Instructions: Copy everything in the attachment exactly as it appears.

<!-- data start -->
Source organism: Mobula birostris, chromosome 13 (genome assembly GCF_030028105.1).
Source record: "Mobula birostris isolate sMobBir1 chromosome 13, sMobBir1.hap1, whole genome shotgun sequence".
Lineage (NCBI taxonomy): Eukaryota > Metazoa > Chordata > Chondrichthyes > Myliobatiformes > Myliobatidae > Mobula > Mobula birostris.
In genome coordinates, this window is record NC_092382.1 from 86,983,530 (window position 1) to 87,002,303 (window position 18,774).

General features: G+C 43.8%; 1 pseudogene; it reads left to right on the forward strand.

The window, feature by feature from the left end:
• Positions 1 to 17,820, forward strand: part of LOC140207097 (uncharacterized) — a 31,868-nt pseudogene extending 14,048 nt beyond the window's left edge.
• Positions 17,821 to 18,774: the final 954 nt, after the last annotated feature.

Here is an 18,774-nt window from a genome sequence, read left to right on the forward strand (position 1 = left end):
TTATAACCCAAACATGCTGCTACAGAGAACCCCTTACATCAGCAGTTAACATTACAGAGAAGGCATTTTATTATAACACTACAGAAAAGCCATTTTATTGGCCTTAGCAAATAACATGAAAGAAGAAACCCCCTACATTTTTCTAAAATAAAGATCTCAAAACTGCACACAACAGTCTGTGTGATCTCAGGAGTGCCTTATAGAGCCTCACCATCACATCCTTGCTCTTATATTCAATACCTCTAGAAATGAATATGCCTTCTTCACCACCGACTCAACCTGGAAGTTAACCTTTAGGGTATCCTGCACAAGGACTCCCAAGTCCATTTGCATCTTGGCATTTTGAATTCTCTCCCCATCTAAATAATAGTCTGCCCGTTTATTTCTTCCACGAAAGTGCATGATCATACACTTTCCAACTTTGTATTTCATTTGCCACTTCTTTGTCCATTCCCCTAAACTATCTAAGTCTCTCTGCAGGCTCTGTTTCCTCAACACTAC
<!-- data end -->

Source organism: Mobula birostris, chromosome 13 (genome assembly GCF_030028105.1).
Source record: "Mobula birostris isolate sMobBir1 chromosome 13, sMobBir1.hap1, whole genome shotgun sequence".
Lineage (NCBI taxonomy): Eukaryota > Metazoa > Chordata > Chondrichthyes > Myliobatiformes > Myliobatidae > Mobula > Mobula birostris.
In genome coordinates, this window is record NC_092382.1 from 86,983,530 (window position 1) to 87,002,303 (window position 18,774).

General features: G+C 43.8%; 1 pseudogene; it reads left to right on the forward strand.

The window, feature by feature from the left end:
• Positions 1 to 17,820, forward strand: part of LOC140207097 (uncharacterized) — a 31,868-nt pseudogene extending 14,048 nt beyond the window's left edge.
• Positions 17,821 to 18,774: the final 954 nt, after the last annotated feature.

Here is an 18,774-nt window from a genome sequence, read left to right on the forward strand (position 1 = left end):
TTATAACCCAAACATGCTGCTACAGAGAACCCCTTACATCAGCAGTTAACATTACAGAGAAGGCATTTTATTATAACACTACAGAAAAGCCATTTTATTGGCCTTAGCAAATAACATGAAAGAAGAAACCCCCTACATTTTTCTAAAATAAAGATCTCAAAACTGCACACAACAGTCTGTGTGATCTCAGGAGTGCCTTATAGAGCCTCACCATCACATCCTTGCTCTTATATTCAATACCTCTAGAAATGAATATGCCTTCTTCACCACCGACTCAACCTGGAAGTTAACCTTTAGGGTATCCTGCACAAGGACTCCCAAGTCCATTTGCATCTTGGCATTTTGAATTCTCTCCCCATCTAAATAATAGTCTGCCCGTTTATTTCTTCCACGAAAGTGCATGATCATACACTTTCCAACTTTGTATTTCATTTGCCACTTCTTTGTCCATTCCCCTAAACTATCTAAGTCTCTCTGCAGGCTCTGTTTCCTCAACACTAC